The challenge of listening
Several white Americans have asked me whether the civil unrest Americans still see across the country against anti-Black violence and police brutality and demanding systemic change is a movement or a moment that is likely to die out in a couple of months.
I reply by saying it depends on whether you get involved, how you get involved and whether you can listen as an ally. For example, Portland’s Wall of Moms was initially thought to be an initiative in which whites were responding to the George Floyd protests as allies. Their goal, however, was to get federal officers out of the city. Their chant said it all: “Feds stay clear, moms are here!”
Now, these moms have been called out by Black community leaders of Portland for assisting in diverting attention away from the Black Lives Matter movement. The president of the Portland NAACP depicted their involvement and that of other white protesters as “a largely white spectacle.”
WOM is accused of excluding Black moms, showing disregard for the safety of Black protesters, and co-opting the Black Lives Matter movement protest for their agenda. The viral images of “Naked Athena,” an unclothed white woman, won accolades for flashing federal officers as a brave and bold ally of the cause, is another example of co-optation.
Both WOM and Naked Athena contested criticism, saying they had good intentions. In response, Lakayana Drury, executive director of Word is Bond, a Portland-based nonprofit, told the Washington Post, “I want us to remember why we’re here. What’s happening downtown is not a Black issue.”
John Lewis’s posthumous essay “Together, You Can Redeem the Soul of Our Nation,” which he requested to be published on the occasion of his funeral, stated, “Democracy is not a state. It is an act, and each generation must do its part to help build what we called the Beloved Community, a nation and world society at peace with itself.”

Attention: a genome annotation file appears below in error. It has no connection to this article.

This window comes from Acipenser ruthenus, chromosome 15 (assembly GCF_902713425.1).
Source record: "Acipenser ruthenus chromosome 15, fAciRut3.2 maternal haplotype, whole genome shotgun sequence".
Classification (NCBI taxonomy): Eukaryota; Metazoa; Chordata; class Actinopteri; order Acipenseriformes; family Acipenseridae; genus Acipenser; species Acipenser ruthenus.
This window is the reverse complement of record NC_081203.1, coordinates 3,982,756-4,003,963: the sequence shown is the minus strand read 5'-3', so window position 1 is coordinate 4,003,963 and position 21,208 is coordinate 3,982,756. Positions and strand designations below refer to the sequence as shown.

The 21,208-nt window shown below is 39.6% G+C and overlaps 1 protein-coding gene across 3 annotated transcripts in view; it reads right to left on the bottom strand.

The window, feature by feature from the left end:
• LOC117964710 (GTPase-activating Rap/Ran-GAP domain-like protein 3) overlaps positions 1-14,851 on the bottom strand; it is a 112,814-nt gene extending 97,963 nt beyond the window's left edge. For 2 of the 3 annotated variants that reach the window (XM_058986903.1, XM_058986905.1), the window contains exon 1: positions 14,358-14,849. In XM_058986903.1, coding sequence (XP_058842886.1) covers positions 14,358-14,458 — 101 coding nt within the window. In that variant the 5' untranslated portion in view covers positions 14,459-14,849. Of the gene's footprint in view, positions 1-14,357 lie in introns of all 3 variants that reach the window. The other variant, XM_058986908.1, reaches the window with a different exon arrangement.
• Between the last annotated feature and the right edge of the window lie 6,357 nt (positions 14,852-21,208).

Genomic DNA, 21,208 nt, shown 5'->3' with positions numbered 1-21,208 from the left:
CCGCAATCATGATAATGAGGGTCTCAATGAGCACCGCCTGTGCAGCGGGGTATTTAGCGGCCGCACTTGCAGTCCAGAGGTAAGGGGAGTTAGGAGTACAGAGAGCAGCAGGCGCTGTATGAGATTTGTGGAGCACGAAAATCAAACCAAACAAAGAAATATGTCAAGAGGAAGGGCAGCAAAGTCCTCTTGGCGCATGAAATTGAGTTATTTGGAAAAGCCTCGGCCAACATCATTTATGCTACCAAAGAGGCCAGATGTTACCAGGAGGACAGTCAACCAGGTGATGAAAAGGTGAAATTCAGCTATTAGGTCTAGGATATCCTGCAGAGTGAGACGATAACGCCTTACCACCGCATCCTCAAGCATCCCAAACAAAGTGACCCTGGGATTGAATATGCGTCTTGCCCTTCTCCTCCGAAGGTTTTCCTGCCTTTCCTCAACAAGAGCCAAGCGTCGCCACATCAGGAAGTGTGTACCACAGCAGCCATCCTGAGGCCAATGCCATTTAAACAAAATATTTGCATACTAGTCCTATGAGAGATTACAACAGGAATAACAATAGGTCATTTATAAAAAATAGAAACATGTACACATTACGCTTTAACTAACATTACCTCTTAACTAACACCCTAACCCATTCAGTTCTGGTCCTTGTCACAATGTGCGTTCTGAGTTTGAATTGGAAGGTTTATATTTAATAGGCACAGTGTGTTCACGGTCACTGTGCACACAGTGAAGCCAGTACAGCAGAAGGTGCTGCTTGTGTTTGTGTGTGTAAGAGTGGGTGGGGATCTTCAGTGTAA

To improve our democracy, we need to first listen to one another. Martin Luther King made that request decades ago. In his 1967 speech, “The Other America,” given at Stanford University, King said, “A riot is the language of the unheard.” During the summer of 1967, 159 race riots erupted across the country. In the speech, King asked the following:
“What is it that America has failed to hear?”
The Wall of Moms and Naked Athena failed to hear what their local NAACP and Black Lives Matter movement requested of them as allies. However, with the cacophony of voices and continued violence in the streets of America, we all, in various ways, are missing the vital importance of listening. George Floyd’s death was an inflection point for many Americans, and many more people are now listening. Nevertheless, listening to one another across our differences and perceived well-intentions is difficult because it requires being non-defensive, hearing without judgment, taking notice and responsibility of one’s action, and acting toward the requested change.
In my opinion, there are five levels of listening. However, the one that would bring about the Beloved Community requires compassionate listening.
Ignored listening makes no effort to listen. Pretend listening gives a feigned appearance to be listening. Selective listening hears what interests or serves one’s agenda, as the WOM and Naked Athena did. Empathic listening hears with both one’s heart and mind to understand a person’s feelings and struggles. However, what Martin Luther King preached about in depicting the Beloved Community, and John Lewis wrote about the Beloved Community in his final request to us as Americans requires compassionate listening.
Compassionate listening and empathic listening are related. They differ in that compassionate listening not only hears with one’s heart and mind, but it’s also listening with an impetus to help and to improve the lives of the suffering. Compassion means “to suffer together.” From a theological perspective, I understand compassion to be both rooted in a praxis of action and an ethic of social justice. Compassionate listening is a type of consciousness and an “awokeness” to others’ distress. It’s an understanding of the interconnectedness between ourselves and others; thus, providing an opportunity for radical inclusion.
The Wall of Moms and Naked Athena might have had a better outcome and faster success in getting the federal officers out of the city had they listened and embraced BLM’s intersectional concerns and goals. The federal officers are inextricably tied to systemic anti-black racism and police violence. They could have confronted the problem, together.
It starts with listening!
Irene Monroe is a Boston-based theologian and syndicated columnist.